Scott Jeannette was an employee of General Mills Progresso. He went into cardiac arrest at work on June 7, 2011 and died nine days later from complications.   He left a wife, Nacole, and a four-year-old son, Chase. Nacole filed a dependency claim petition over six months past the two-year statutory filing deadline. General Mills Progresso […]

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Pre-Settlement Companies Should Have No Place at the New Jersey Comp Table

By on January 4, 2018 in Policy with 1 Comment

In the past few years there has been a rise in the number of cases where injured workers have been loaned money in advance of their workers’ compensation settlements by private pre-settlement companies.  This practice is more common in other states like Pennsylvania, but it is now creeping into New Jersey.  Companies which make private […]

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The Critical Importance of a Thorough Supervisor’s Report Form in Workers’ Compensation

By on June 29, 2017 in Policy with 0 Comments
The Critical Importance of a Thorough Supervisor’s Report Form in Workers’ Compensation

In every state, two investigative forms have an enormous impact on helping employers save money and win cases in workers’ compensation: first, a detailed Employee Accident Form filled out entirely by the injured employee and signed by the employee, and second, a detailed Supervisor’s Report Form.   This practitioner has tailored both forms for the use […]

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When Is A Commute To A Job Site Covered For Workers’ Comp Purposes?

By on May 25, 2017 in Policy with 0 Comments

Don Drysdale, a skilled carpenter, works for Craftsmen Trades and seldom goes to the company office in Mt. Laurel, N.J.  He generally spends weeks or even months working at major job sites.  On May 1, 2017 he drives his personal vehicle from his home in Cherry Hill, N.J. to a job site in Woodbridge, N.J. […]

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What Impact Will New Jersey’s New Opioid Prescription Bill Have on Workers’ Comp?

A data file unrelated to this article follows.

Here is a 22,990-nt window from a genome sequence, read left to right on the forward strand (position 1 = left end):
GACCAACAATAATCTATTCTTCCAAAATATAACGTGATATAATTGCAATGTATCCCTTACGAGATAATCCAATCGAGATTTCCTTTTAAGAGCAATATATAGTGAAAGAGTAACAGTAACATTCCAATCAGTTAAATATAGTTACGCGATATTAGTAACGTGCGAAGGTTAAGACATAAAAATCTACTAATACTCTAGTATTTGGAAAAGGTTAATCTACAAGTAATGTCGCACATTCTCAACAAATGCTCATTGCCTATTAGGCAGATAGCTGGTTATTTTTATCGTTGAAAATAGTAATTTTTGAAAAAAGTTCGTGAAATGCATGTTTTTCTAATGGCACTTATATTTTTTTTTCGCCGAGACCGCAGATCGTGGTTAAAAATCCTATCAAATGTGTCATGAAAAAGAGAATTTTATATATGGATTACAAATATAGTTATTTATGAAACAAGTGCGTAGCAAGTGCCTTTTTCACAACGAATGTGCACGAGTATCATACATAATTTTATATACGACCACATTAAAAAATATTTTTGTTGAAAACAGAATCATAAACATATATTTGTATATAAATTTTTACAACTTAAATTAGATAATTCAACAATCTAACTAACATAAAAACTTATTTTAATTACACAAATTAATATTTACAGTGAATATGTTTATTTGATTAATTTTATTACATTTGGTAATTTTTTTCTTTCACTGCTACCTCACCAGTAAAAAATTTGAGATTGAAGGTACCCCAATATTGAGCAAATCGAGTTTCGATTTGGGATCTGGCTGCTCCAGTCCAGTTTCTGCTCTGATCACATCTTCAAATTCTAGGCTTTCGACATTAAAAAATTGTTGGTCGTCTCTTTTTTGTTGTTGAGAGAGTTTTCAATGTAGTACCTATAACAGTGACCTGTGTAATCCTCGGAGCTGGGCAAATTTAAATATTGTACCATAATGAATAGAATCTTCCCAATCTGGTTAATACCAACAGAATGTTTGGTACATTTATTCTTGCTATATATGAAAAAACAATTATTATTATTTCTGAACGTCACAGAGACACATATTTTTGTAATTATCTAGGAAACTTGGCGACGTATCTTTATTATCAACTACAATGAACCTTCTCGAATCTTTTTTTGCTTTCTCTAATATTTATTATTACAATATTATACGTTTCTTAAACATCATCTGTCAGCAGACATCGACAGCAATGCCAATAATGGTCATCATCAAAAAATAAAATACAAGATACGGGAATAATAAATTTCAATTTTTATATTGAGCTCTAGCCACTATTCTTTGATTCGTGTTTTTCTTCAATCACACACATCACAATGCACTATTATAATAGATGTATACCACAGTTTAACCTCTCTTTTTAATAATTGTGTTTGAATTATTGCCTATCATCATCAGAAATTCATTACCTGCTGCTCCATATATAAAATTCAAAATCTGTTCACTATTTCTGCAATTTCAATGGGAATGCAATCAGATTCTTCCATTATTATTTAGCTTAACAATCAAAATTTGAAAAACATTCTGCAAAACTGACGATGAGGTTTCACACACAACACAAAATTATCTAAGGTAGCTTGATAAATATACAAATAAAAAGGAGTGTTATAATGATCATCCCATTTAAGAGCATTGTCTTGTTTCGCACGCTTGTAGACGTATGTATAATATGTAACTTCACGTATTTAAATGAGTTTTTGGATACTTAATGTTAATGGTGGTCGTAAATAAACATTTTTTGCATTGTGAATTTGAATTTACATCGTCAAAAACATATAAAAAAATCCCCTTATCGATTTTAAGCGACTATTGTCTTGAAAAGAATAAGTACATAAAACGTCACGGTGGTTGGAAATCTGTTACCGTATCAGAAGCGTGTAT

By on March 9, 2017 in Policy with 1 Comment

On February 15, 2017 Governor Chris Christie signed a new law requiring health insurance coverage for treatment of substance abuse disorders and certain restrictions on the prescription of opioids and other Schedule II drugs.  The bill is touted as one of the most aggressive in the nation, and compensation practitioners are asking what will be […]

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Director Wojtenko Issues Memo to All Attorneys on Strict Compliance with the Rules on Motions for Medical and Temporary Disability Benefits

By on October 27, 2016 in Policy with 0 Comments

The Honorable Russell Wojtenko, Jr., Director and Chief Judge, issued a Memo effective October 21, 2016 to all workers’ compensation attorneys advising that the administrative rules on motions for medical and temporary disability benefits will be strictly enforced.  What this means to employers, carriers, third party administrators and practitioners is that motions for medical and […]

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OSHA Attacks Employer Post-Accident Drug Testing Policies

By on October 5, 2016 in Policy, Uncategorized with 0 Comments

Many employers have a policy of mandatory post-injury drug testing.  Those policies must now be reconsidered and largely jettisoned. The underpinning of the new OSHA policy on drug testing is the belief that blanket post-injury drug testing policies deter proper reporting of injuries.  On May 12, 2016 OSHA published new final rules against discrimination and […]